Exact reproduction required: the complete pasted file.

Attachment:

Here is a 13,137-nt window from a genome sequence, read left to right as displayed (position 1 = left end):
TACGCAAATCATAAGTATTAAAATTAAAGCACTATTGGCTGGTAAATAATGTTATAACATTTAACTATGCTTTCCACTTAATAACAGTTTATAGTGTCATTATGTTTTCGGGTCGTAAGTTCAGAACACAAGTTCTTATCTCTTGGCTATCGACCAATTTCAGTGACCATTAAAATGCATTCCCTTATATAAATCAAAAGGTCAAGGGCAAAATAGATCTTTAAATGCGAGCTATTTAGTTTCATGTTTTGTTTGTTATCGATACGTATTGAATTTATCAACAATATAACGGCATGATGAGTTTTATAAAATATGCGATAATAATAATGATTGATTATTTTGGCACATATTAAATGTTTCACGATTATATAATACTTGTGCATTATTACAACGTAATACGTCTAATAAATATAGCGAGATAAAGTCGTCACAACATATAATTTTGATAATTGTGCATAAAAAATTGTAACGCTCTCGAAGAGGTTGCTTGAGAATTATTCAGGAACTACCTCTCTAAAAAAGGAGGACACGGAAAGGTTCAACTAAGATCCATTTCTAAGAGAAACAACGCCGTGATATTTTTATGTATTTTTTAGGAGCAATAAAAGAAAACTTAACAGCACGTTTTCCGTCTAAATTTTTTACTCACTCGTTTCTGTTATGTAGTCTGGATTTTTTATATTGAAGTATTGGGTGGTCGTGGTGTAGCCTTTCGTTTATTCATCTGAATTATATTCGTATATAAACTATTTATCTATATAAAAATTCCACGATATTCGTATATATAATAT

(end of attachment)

Here is a 13,137-nt window from a genome sequence, read left to right as displayed (position 1 = left end):
TACGCAAATCATAAGTATTAAAATTAAAGCACTATTGGCTGGTAAATAATGTTATAACATTTAACTATGCTTTCCACTTAATAACAGTTTATAGTGTCATTATGTTTTCGGGTCGTAAGTTCAGAACACAAGTTCTTATCTCTTGGCTATCGACCAATTTCAGTGACCATTAAAATGCATTCCCTTATATAAATCAAAAGGTCAAGGGCAAAATAGATCTTTAAATGCGAGCTATTTAGTTTCATGTTTTGTTTGTTATCGATACGTATTGAATTTATCAACAATATAACGGCATGATGAGTTTTATAAAATATGCGATAATAATAATGATTGATTATTTTGGCACATATTAAATGTTTCACGATTATATAATACTTGTGCATTATTACAACGTAATACGTCTAATAAATATAGCGAGATAAAGTCGTCACAACATATAATTTTGATAATTGTGCATAAAAAATTGTAACGCTCTCGAAGAGGTTGCTTGAGAATTATTCAGGAACTACCTCTCTAAAAAAGGAGGACACGGAAAGGTTCAACTAAGATCCATTTCTAAGAGAAACAACGCCGTGATATTTTTATGTATTTTTTAGGAGCAATAAAAGAAAACTTAACAGCACGTTTTCCGTCTAAATTTTTTACTCACTCGTTTCTGTTATGTAGTCTGGATTTTTTATATTGAAGTATTGGGTGGTCGTGGTGTAGCCTTTCGTTTATTCATCTGAATTATATTCGTATATAAACTATTTATCTATATAAAAATTCCACGATATTCGTATATATAATAT